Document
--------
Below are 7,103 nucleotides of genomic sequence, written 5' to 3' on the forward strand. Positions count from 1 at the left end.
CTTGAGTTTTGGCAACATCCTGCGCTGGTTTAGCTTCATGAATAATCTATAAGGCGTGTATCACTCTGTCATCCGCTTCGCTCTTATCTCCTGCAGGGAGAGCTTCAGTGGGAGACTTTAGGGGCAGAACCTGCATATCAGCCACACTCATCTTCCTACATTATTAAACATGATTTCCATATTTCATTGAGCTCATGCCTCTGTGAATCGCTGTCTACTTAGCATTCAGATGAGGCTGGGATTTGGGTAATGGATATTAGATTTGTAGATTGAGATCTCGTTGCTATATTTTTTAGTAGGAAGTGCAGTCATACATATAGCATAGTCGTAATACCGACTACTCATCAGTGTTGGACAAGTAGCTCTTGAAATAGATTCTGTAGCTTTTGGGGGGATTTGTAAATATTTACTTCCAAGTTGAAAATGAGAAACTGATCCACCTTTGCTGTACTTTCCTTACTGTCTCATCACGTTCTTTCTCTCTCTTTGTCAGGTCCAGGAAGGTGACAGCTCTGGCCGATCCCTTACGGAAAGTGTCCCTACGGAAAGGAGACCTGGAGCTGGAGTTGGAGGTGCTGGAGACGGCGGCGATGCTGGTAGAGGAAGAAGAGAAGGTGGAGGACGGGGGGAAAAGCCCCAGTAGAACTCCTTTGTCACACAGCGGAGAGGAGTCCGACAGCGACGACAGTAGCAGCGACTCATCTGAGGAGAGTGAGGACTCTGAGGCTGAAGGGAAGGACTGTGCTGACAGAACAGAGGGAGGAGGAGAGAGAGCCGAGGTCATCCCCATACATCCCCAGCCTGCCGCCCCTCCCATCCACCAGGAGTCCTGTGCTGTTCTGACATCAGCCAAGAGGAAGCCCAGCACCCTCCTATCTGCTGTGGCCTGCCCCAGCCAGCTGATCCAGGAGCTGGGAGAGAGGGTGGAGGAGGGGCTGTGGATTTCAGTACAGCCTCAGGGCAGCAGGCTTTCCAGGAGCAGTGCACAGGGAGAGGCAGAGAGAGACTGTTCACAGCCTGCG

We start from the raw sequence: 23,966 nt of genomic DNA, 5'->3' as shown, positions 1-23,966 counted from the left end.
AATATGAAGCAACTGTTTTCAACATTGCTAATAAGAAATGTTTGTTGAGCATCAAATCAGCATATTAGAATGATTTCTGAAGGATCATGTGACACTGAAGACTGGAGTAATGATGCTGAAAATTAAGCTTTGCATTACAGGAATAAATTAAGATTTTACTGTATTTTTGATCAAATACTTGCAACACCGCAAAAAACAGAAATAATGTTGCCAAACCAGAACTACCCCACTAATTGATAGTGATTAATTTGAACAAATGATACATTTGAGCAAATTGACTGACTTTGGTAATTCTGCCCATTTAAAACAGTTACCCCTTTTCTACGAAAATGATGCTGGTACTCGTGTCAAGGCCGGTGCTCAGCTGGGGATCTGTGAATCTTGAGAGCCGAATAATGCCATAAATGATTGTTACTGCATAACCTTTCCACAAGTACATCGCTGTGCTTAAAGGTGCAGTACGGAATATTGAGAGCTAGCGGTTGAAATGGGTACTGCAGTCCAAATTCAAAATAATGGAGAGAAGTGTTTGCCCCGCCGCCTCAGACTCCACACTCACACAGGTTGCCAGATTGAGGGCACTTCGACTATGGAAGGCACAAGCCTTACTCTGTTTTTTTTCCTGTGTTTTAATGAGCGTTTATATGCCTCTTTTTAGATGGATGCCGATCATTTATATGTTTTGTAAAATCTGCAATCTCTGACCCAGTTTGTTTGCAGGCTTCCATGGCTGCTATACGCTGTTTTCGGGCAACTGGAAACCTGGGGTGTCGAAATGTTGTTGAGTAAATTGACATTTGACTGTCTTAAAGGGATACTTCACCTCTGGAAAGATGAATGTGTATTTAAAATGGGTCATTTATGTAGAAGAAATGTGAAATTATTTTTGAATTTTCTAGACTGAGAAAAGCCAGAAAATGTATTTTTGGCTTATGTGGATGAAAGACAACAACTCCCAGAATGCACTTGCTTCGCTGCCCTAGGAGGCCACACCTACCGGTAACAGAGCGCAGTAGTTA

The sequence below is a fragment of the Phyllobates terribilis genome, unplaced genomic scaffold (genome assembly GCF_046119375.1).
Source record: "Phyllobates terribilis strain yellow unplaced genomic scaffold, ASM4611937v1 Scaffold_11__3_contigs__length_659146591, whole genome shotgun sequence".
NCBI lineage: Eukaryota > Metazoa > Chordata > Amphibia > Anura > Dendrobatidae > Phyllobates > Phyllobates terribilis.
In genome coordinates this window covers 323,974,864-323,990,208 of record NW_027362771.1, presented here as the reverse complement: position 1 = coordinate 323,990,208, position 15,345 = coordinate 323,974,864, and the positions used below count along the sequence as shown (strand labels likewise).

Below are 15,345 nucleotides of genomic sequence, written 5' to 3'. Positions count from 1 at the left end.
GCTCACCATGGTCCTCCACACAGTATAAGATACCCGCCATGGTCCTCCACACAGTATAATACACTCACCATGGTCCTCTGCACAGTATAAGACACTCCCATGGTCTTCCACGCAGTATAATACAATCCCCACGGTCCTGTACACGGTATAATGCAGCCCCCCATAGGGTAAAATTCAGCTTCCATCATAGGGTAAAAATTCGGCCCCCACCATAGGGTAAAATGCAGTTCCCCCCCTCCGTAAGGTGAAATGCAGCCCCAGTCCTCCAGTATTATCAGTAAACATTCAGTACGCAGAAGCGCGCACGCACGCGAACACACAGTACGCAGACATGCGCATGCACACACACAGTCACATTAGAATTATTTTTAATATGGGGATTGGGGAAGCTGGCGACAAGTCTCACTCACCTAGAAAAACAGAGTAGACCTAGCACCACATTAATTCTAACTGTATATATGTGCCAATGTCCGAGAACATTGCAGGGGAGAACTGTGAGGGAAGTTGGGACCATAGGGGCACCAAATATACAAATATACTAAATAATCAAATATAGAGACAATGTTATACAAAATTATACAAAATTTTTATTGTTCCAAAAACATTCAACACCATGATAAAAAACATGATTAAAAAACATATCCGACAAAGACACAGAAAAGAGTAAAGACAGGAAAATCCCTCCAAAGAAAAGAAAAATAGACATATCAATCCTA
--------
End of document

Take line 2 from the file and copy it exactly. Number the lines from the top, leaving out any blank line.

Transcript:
CTTGAGTTTTGGCAACATCCTGCGCTGGTTTAGCTTCATGAATAATCTATAAGGCGTGTATCACTCTGTCATCCGCTTCGCTCTTATCTCCTGCAGGGAGAGCTTCAGTGGGAGACTTTAGGGGCAGAACCTGCATATCAGCCACACTCATCTTCCTACATTATTAAACATGATTTCCATATTTCATTGAGCTCATGCCTCTGTGAATCGCTGTCTACTTAGCATTCAGATGAGGCTGGGATTTGGGTAATGGATATTAGATTTGTAGATTGAGATCTCGTTGCTATATTTTTTAGTAGGAAGTGCAGTCATACATATAGCATAGTCGTAATACCGACTACTCATCAGTGTTGGACAAGTAGCTCTTGAAATAGATTCTGTAGCTTTTGGGGGGATTTGTAAATATTTACTTCCAAGTTGAAAATGAGAAACTGATCCACCTTTGCTGTACTTTCCTTACTGTCTCATCACGTTCTTTCTCTCTCTTTGTCAGGTCCAGGAAGGTGACAGCTCTGGCCGATCCCTTACGGAAAGTGTCCCTACGGAAAGGAGACCTGGAGCTGGAGTTGGAGGTGCTGGAGACGGCGGCGATGCTGGTAGAGGAAGAAGAGAAGGTGGAGGACGGGGGGAAAAGCCCCAGTAGAACTCCTTTGTCACACAGCGGAGAGGAGTCCGACAGCGACGACAGTAGCAGCGACTCATCTGAGGAGAGTGAGGACTCTGAGGCTGAAGGGAAGGACTGTGCTGACAGAACAGAGGGAGGAGGAGAGAGAGCCGAGGTCATCCCCATACATCCCCAGCCTGCCGCCCCTCCCATCCACCAGGAGTCCTGTGCTGTTCTGACATCAGCCAAGAGGAAGCCCAGCACCCTCCTATCTGCTGTGGCCTGCCCCAGCCAGCTGATCCAGGAGCTGGGAGAGAGGGTGGAGGAGGGGCTGTGGATTTCAGTACAGCCTCAGGGCAGCAGGCTTTCCAGGAGCAGTGCACAGGGAGAGGCAGAGAGAGACTGTTCACAGCCTGCG